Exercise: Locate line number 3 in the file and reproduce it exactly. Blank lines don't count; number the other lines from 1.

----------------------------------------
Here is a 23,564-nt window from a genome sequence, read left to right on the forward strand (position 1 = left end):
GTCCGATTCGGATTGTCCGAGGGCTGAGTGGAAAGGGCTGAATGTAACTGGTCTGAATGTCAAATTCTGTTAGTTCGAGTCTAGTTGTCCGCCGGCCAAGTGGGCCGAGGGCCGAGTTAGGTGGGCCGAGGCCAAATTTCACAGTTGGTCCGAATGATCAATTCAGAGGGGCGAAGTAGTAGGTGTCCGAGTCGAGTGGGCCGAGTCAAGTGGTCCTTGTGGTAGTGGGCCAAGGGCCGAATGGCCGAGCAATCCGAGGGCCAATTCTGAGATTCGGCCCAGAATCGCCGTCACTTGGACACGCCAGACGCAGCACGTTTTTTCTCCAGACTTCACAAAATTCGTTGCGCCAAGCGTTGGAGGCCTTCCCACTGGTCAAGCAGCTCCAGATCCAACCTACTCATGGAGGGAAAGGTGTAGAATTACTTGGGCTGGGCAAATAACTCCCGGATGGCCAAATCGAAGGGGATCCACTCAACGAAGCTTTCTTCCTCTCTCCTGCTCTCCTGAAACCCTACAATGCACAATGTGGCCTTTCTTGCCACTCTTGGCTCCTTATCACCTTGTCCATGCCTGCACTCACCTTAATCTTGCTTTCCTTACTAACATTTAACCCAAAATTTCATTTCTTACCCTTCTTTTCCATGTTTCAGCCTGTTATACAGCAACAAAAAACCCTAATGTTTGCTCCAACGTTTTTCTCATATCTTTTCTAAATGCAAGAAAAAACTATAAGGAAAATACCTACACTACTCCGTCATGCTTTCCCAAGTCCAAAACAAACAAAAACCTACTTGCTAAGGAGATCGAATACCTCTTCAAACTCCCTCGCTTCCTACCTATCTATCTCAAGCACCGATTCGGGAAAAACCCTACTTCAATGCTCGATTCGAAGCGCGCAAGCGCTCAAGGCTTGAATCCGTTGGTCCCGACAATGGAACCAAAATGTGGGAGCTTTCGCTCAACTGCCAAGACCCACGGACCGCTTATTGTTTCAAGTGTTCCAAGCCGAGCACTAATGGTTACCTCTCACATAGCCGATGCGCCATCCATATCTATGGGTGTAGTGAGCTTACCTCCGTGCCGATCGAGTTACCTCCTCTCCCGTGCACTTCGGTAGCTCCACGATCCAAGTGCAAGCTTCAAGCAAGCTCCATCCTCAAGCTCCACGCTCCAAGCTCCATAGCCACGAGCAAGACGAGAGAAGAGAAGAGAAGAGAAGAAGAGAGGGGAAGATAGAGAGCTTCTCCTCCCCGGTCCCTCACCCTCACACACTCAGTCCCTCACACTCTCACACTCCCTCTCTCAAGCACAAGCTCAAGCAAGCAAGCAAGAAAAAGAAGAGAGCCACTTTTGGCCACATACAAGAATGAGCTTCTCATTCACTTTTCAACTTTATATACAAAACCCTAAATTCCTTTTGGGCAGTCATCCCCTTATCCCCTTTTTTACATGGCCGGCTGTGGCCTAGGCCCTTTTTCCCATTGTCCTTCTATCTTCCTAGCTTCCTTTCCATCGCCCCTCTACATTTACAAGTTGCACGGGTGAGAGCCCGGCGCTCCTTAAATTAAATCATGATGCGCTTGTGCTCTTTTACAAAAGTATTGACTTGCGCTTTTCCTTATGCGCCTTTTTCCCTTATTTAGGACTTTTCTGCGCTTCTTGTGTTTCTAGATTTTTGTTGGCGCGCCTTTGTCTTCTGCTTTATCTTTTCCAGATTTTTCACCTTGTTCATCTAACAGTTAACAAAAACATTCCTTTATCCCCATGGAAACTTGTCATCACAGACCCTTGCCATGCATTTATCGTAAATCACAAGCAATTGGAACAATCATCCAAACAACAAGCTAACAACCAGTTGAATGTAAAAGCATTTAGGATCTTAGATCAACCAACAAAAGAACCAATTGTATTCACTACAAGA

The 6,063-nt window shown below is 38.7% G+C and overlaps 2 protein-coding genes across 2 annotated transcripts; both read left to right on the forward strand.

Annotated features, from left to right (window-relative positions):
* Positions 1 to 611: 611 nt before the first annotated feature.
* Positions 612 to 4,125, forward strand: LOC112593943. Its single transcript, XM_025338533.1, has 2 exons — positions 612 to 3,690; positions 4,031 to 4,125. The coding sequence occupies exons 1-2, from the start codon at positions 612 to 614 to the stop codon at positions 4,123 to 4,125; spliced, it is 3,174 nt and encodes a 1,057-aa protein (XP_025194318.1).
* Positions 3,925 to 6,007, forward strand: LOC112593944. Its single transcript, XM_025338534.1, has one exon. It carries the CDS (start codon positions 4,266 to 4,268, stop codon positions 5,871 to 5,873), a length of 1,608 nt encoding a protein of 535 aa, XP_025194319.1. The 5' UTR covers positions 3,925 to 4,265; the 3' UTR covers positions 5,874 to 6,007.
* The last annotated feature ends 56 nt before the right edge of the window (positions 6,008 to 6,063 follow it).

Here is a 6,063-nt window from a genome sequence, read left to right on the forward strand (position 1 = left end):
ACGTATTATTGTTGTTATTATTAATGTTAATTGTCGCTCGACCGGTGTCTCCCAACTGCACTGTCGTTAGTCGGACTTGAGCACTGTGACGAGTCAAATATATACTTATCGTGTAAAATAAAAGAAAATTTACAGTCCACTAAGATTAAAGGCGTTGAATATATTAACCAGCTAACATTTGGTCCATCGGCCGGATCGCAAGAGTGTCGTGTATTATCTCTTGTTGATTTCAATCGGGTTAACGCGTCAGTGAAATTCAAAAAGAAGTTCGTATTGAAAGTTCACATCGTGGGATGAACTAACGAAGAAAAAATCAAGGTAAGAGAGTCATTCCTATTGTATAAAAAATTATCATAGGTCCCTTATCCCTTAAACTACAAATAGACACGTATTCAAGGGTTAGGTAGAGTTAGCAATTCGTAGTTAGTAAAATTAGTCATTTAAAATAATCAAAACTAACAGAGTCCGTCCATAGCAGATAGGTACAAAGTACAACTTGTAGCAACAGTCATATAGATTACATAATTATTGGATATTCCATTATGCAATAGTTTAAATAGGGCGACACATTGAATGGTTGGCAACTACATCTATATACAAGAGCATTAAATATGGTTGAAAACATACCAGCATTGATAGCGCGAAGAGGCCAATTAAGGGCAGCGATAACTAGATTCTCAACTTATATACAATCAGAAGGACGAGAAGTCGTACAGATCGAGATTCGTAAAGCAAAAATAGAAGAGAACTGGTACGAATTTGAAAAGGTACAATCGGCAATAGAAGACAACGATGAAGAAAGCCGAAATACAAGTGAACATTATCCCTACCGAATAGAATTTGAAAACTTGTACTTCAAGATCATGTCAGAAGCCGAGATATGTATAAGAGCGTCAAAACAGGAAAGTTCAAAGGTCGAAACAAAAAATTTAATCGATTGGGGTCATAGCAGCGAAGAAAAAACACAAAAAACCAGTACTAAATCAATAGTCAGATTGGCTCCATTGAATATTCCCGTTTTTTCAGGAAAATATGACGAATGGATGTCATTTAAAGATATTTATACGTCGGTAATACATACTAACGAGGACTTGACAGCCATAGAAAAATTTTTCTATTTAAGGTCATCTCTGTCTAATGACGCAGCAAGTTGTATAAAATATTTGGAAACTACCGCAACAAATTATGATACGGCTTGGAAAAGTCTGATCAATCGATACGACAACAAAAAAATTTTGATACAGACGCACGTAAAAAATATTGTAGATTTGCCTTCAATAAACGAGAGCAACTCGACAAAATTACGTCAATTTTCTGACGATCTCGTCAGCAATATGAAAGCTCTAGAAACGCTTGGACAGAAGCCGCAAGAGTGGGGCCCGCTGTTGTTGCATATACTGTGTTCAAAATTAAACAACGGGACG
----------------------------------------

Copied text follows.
The 6,063-nt window shown below is 38.7% G+C and overlaps 2 protein-coding genes across 2 annotated transcripts; both read left to right on the forward strand.